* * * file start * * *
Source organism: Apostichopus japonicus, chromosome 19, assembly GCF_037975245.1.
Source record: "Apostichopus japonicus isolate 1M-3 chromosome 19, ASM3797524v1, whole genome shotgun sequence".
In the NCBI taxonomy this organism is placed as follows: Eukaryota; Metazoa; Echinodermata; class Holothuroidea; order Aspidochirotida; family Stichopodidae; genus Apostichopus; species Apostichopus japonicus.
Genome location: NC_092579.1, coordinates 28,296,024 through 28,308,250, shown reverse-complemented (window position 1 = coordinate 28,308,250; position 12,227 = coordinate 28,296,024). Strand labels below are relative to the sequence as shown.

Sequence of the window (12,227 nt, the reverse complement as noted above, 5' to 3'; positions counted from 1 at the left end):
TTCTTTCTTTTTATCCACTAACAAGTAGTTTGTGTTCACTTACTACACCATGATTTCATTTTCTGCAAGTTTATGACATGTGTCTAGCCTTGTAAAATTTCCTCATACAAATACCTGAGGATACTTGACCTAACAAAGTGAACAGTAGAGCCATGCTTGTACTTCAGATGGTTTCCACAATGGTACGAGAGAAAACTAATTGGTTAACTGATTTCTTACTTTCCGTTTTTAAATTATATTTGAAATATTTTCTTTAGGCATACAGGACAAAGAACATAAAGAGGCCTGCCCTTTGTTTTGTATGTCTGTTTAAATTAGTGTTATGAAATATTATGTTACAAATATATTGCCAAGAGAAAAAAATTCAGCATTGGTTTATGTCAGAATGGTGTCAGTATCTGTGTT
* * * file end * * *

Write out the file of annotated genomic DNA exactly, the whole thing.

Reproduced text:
Source organism: Apostichopus japonicus, chromosome 19, assembly GCF_037975245.1.
Source record: "Apostichopus japonicus isolate 1M-3 chromosome 19, ASM3797524v1, whole genome shotgun sequence".
In the NCBI taxonomy this organism is placed as follows: Eukaryota; Metazoa; Echinodermata; class Holothuroidea; order Aspidochirotida; family Stichopodidae; genus Apostichopus; species Apostichopus japonicus.
Genome location: NC_092579.1, coordinates 28,296,024 through 28,308,250, shown reverse-complemented (window position 1 = coordinate 28,308,250; position 12,227 = coordinate 28,296,024). Strand labels below are relative to the sequence as shown.

Sequence of the window (12,227 nt, the reverse complement as noted above, 5' to 3'; positions counted from 1 at the left end):
TTCTTTCTTTTTATCCACTAACAAGTAGTTTGTGTTCACTTACTACACCATGATTTCATTTTCTGCAAGTTTATGACATGTGTCTAGCCTTGTAAAATTTCCTCATACAAATACCTGAGGATACTTGACCTAACAAAGTGAACAGTAGAGCCATGCTTGTACTTCAGATGGTTTCCACAATGGTACGAGAGAAAACTAATTGGTTAACTGATTTCTTACTTTCCGTTTTTAAATTATATTTGAAATATTTTCTTTAGGCATACAGGACAAAGAACATAAAGAGGCCTGCCCTTTGTTTTGTATGTCTGTTTAAATTAGTGTTATGAAATATTATGTTACAAATATATTGCCAAGAGAAAAAAATTCAGCATTGGTTTATGTCAGAATGGTGTCAGTATCTGTGTT